The Liberal Justices Had to Explain Why Pregnant Women Should Be Treated Like Human Beings

During arguments for the Supreme Court's 2nd abortion case, Justices Sotomayor, Kagan, and Jackson told stories of women airlifted out of Idaho due to the state's near-total abortion ban and women who were left infertile from pregnancy-related complications.

The Liberal Justices Had to Explain Why Pregnant Women Should Be Treated Like Human Beings

On Wednesday, the Supreme Court heard arguments for Moyle v. United States, a case that weighs whether Idaho’s abortion ban violates the Emergency Medical Treatment and Labor Act (EMTALA), a federal law that requires hospitals to provide emergency, stabilizing care to anyone, including pregnant people, and including if they need an abortion. The Biden administration contends that as federal law, EMTALA should always supersede state law.

Oral arguments were predictably bonkers, featuring Idaho’s attorney, Josh Turner, who made a range of insane claims. Thankfully, Justices Sonia Sotomayor, Ketanji Brown Jackson, and Elena Kagan didn’t come to play. While questioning stayed polite, it was undeniably heated at different points, owing to Turner’s endless contradictions and dismissiveness of pregnant people. Turner simultaneously contended that Idaho’s ban—which prohibits abortion unless someone is imminently dying and threatens doctors with imprisonment—actually isn’t at odds with EMTALA at all (it is), and that EMTALA is forcing hospitals to perform abortions on demand. He also claimed EMTALA requires hospitals to provide emergency stabilizing care that is “available,” and since abortion isn’t “available” in Idaho because of the ban, Idaho hospitals are not required to provide it.

But even at the behest and questioning of conservative justices like Amy Coney Barrett and Brett Kavanaugh, Turner wasn’t able to specify when Idaho’s law permits emergency abortions. Turner also attempted to run away with the bullshit claim that EMTALA can be weaponized so that people with mental health emergencies can receive abortion care—which the Biden administration’s attorney quickly shut down during her remarks. (“That could never lead to pregnancy termination because that [abortion] is not the accepted standard of practice to treat any mental health emergency,” Solicitor General Elizabeth Prelogar said.) Most infuriating of all, Turner’s arguments were so asinine that the Court’s liberal, female justices were basically forced to spell out why it’s bad when pregnant people can’t get the emergency care they need.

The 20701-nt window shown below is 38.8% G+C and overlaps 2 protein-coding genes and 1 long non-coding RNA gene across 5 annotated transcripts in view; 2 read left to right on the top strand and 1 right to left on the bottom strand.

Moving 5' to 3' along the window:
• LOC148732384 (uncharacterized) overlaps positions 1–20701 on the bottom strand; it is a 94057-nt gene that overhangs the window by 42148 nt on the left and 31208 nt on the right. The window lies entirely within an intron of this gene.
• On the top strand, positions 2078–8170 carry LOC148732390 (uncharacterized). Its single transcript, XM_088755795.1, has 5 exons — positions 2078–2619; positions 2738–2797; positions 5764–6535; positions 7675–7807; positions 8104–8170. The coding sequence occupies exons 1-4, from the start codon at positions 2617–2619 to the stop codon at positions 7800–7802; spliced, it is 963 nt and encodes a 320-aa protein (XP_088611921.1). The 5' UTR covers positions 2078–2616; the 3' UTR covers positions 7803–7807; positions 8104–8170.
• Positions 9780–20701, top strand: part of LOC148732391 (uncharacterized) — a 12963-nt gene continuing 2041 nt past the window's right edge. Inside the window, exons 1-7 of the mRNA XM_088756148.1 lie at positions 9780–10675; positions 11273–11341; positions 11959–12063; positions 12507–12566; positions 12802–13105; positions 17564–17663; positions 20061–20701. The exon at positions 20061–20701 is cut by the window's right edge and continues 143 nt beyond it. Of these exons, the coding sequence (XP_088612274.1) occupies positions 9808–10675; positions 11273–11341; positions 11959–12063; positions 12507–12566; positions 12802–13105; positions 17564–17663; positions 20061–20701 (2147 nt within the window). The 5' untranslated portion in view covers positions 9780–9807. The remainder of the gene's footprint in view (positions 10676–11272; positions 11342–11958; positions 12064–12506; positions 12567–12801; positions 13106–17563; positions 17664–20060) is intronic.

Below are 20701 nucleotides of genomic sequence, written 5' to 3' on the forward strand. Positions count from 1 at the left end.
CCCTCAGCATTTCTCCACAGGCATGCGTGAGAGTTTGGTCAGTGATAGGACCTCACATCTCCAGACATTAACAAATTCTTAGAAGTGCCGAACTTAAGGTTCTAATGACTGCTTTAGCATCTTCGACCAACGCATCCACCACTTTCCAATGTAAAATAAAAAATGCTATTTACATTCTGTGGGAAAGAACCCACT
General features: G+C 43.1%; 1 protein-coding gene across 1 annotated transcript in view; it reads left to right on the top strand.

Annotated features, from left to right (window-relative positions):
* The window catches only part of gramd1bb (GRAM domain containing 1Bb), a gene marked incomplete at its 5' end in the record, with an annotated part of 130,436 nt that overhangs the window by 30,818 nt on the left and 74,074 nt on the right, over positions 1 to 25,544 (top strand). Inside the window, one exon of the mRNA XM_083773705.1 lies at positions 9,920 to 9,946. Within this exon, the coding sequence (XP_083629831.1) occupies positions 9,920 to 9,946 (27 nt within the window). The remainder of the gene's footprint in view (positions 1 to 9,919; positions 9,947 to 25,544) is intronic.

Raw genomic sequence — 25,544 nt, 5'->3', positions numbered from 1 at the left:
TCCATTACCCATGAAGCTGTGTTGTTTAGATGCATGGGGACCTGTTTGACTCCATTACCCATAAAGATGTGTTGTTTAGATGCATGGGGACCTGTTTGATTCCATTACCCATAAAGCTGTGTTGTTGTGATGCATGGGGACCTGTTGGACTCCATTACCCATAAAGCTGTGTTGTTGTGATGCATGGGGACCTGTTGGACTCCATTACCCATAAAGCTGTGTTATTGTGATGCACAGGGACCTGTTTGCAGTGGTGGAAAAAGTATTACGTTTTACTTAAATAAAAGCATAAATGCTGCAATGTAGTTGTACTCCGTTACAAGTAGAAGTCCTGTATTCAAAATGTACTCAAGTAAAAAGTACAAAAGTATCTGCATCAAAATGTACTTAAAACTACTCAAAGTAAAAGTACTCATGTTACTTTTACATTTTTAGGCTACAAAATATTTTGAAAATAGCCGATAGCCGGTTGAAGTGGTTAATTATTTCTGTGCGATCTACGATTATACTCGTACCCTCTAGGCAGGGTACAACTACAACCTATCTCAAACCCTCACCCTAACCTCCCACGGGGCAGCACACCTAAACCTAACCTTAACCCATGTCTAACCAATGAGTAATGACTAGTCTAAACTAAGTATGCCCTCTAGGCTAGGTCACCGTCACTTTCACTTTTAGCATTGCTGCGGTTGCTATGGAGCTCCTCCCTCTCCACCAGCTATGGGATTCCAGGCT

First, Jackson described the key “conflict” she sees in Moyle: that EMTALA requires hospitals to provide treatment to stabilize a patient’s health, but this can involve abortion, which Idaho has banned. She and Turner went back and forth about his argument that Idaho’s law and EMTALA aren’t at odds, prompting Jackson to raise that, if that’s true, can’t hospitals just comply with EMTALA and not pay attention to Idaho’s law? Turner responded that to follow EMTALA requires them to follow Idaho law, which… simply does not make any sense, and literally made Jackson laugh at the inconsistency of his argument.

Sotomayor then pressed Turner on the idea that Idaho isn’t bound by EMTALA: “Let’s just take off this idea that just because it’s a state and it’s health care, the federal government has nothing to say about it,” she said. Sotomayor then had to explain preterm premature rupture of membranes (PPROM), a highly severe pregnancy condition that occurs when someone’s water breaks early—too early for a fetus or embryo to survive—in which the standard of care is abortion. She cited the story of a woman from Florida who was denied emergency abortion care while experiencing PPROM and had to wait until she was near death to have an abortion. Sotomayor also brought up how people who have been denied stabilizing abortion care have lost their reproductive organs and suffered from other long-term health detriments, which Kagan expanded on. “There will be some women who present serious medical conditions that the federal law would require to be treated who will not be treated under Idaho law,” Sotomayor said.